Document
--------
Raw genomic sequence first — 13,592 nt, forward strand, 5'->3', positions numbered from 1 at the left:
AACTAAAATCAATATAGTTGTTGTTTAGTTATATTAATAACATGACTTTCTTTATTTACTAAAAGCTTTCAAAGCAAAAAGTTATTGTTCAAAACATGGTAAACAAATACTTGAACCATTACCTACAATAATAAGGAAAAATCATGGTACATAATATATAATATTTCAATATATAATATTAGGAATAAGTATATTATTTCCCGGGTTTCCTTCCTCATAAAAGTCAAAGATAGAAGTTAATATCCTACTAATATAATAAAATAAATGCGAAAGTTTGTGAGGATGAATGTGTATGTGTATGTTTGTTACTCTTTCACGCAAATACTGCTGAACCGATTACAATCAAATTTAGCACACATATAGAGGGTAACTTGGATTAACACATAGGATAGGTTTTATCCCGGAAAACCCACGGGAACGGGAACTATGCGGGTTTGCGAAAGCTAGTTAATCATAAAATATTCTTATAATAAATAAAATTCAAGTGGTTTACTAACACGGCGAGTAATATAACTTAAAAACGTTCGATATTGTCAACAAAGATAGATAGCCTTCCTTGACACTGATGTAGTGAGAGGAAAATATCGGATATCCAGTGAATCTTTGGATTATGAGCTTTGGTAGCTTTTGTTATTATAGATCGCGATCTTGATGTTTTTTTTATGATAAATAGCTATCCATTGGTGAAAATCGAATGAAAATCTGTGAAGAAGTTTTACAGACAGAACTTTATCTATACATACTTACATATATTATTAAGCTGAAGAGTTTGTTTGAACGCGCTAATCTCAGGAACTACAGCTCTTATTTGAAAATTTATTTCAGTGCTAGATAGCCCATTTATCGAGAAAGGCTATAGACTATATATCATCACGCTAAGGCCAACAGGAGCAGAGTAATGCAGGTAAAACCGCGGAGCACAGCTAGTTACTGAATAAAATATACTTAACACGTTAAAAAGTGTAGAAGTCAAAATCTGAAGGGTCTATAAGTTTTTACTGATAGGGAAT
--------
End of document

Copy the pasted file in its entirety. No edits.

Raw genomic sequence first — 13,592 nt, forward strand, 5'->3', positions numbered from 1 at the left:
AACTAAAATCAATATAGTTGTTGTTTAGTTATATTAATAACATGACTTTCTTTATTTACTAAAAGCTTTCAAAGCAAAAAGTTATTGTTCAAAACATGGTAAACAAATACTTGAACCATTACCTACAATAATAAGGAAAAATCATGGTACATAATATATAATATTTCAATATATAATATTAGGAATAAGTATATTATTTCCCGGGTTTCCTTCCTCATAAAAGTCAAAGATAGAAGTTAATATCCTACTAATATAATAAAATAAATGCGAAAGTTTGTGAGGATGAATGTGTATGTGTATGTTTGTTACTCTTTCACGCAAATACTGCTGAACCGATTACAATCAAATTTAGCACACATATAGAGGGTAACTTGGATTAACACATAGGATAGGTTTTATCCCGGAAAACCCACGGGAACGGGAACTATGCGGGTTTGCGAAAGCTAGTTAATCATAAAATATTCTTATAATAAATAAAATTCAAGTGGTTTACTAACACGGCGAGTAATATAACTTAAAAACGTTCGATATTGTCAACAAAGATAGATAGCCTTCCTTGACACTGATGTAGTGAGAGGAAAATATCGGATATCCAGTGAATCTTTGGATTATGAGCTTTGGTAGCTTTTGTTATTATAGATCGCGATCTTGATGTTTTTTTTATGATAAATAGCTATCCATTGGTGAAAATCGAATGAAAATCTGTGAAGAAGTTTTACAGACAGAACTTTATCTATACATACTTACATATATTATTAAGCTGAAGAGTTTGTTTGAACGCGCTAATCTCAGGAACTACAGCTCTTATTTGAAAATTTATTTCAGTGCTAGATAGCCCATTTATCGAGAAAGGCTATAGACTATATATCATCACGCTAAGGCCAACAGGAGCAGAGTAATGCAGGTAAAACCGCGGAGCACAGCTAGTTACTGAATAAAATATACTTAACACGTTAAAAAGTGTAGAAGTCAAAATCTGAAGGGTCTATAAGTTTTTACTGATAGGGAAT